“Simply put, the federal government is broke,” Mississippi Congressman Gregg Harper said recently. He echoed his mentor, Speaker of the House John Boehner, who said “We’re broke; broke going on bankrupt.”
Sounds terrible. But is it accurate? Well, not exactly.
Greece is about “broke.” Its bonds are “junk” and sell at high interest rates. U.S. bonds still rate AAA and sell at historically low rates. Hard-hearted financial markets don’t think we’re broke.
Boehner’s spokesman explained what his boss meant. Michael Steele said, “If an American family is spending more money than they’re making year after year after year, they’re broke.”
Well, overspending doesn’t make an American family “broke” until it uses up all its assets, can’t borrow, and can’t pay bills. Until then, the overspending family, like the U.S. government, is just “going broke.”
To keep from going broke, Boehner and Harper say we need quick, painful spending cuts. “There is no question that many of the spending reductions contained in these Continuing Resolutions will be painful,” Harper said.
He’s talking about $50 billion in cuts House Republicans are demanding in mostly Democrat-favored social programs between now and September. These cuts are more symbolic than substantial amounting to a smidgen of “non-defense discretionary spending,” which in total accounts for just 19% of all spending. The meat and potatoes of the budget are “mandatory spending” – Social Security, Medicare, etc. (55%) – and “defense discretionary spending” (20%). Interest costs make up the rest.
In 2010, spending totaled $3.5 trillion with a deficit of over $1.2 trillion. To quickly balance the budget, every spending sector would have to be cut 33%. But even House Republicans don’t talk openly about big cuts to Social Security or defense.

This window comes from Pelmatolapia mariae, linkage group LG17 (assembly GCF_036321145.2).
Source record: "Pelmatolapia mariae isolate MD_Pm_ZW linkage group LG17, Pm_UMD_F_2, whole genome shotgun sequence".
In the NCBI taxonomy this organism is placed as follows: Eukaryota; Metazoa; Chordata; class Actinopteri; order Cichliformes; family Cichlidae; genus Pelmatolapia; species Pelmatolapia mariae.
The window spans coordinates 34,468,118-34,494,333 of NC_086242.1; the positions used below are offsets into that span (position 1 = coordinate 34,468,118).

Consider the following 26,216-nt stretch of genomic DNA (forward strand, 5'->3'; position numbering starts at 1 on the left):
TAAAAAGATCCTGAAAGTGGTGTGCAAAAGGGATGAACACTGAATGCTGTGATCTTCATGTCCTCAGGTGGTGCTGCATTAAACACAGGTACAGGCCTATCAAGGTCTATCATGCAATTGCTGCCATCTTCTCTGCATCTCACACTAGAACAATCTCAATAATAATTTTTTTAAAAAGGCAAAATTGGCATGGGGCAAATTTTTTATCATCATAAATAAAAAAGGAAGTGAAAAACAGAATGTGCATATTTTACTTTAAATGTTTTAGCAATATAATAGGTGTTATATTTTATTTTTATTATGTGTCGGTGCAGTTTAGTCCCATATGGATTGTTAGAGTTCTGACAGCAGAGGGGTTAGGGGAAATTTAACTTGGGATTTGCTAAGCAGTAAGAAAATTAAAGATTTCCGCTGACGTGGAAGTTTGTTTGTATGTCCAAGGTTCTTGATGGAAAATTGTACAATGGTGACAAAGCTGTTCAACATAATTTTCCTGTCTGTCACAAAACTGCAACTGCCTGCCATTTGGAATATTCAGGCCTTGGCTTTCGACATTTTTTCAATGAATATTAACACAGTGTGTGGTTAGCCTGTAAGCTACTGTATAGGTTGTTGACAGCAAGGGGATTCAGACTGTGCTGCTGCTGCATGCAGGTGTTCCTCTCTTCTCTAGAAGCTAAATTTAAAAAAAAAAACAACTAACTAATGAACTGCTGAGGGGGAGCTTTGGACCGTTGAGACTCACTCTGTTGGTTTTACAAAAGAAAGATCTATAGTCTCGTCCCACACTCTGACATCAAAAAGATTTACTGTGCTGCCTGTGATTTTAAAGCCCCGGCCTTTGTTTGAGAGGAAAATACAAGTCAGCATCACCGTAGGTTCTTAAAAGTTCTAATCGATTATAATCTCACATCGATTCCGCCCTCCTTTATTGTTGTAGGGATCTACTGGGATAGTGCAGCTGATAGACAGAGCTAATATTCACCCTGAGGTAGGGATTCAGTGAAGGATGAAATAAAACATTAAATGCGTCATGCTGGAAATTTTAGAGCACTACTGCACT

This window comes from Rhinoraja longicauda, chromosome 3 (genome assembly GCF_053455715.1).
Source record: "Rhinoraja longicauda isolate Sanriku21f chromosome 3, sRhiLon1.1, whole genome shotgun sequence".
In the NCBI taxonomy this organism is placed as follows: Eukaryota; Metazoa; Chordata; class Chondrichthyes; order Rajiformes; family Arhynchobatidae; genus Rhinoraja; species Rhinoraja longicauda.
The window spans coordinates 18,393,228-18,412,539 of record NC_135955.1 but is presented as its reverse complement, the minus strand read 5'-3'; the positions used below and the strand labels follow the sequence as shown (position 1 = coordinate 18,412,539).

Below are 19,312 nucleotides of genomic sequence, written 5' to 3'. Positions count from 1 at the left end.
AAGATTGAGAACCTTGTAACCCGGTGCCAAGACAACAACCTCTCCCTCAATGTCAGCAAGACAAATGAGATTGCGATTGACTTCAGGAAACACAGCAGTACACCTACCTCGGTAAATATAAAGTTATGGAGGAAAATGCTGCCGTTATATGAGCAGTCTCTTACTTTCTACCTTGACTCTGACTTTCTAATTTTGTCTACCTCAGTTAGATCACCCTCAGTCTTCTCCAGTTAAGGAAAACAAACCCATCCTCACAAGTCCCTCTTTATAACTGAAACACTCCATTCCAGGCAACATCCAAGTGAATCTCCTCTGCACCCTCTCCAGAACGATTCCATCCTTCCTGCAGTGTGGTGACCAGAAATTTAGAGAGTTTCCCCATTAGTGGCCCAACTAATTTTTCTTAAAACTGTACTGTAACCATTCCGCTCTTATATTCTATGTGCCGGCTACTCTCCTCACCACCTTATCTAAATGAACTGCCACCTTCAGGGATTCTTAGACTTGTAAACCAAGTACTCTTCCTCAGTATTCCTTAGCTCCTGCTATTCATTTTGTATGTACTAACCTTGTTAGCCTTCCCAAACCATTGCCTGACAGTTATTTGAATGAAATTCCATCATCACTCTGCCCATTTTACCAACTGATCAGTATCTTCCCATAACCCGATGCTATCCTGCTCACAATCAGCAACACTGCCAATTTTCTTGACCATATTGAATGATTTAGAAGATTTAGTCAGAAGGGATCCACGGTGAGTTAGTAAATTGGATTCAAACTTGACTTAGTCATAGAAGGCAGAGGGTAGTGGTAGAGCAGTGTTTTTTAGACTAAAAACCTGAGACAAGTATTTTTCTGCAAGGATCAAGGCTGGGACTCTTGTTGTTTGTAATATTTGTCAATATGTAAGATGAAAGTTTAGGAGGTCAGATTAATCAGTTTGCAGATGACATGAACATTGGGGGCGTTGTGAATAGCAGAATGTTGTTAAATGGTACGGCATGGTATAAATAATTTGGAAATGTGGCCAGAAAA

Also seldom mentioned by House Republicans is the “revenue” side of the budget. Today, federal tax revenue at 14.4% of GDP is the lowest since 1950. The 40-year average is 18%. Returning tax receipts to this average would wipe out about one-third of the deficit.
Ronald Reagan did it. The godfather of tax cuts slammed shut tax loopholes, generating tax receipts to offset his cuts. Reagan lieutenant David Stockman talked uncommonly straight about that recently:
“We did have a big reform in 1986 and a lot of the loopholes were closed. That made for a better tax system. But now, here we are 25 years later and all of the loopholes have cropped up again and re-insinuated themselves into the tax code. So, we’re going to have to have another house cleaning.”
A little Reagan tonic – closing tax loopholes plus meat and potatoes spending cuts – might show House Republicans prefer solutions to confrontational demands. Might bring the balking Senate along. Might make a real difference, like Reagan did.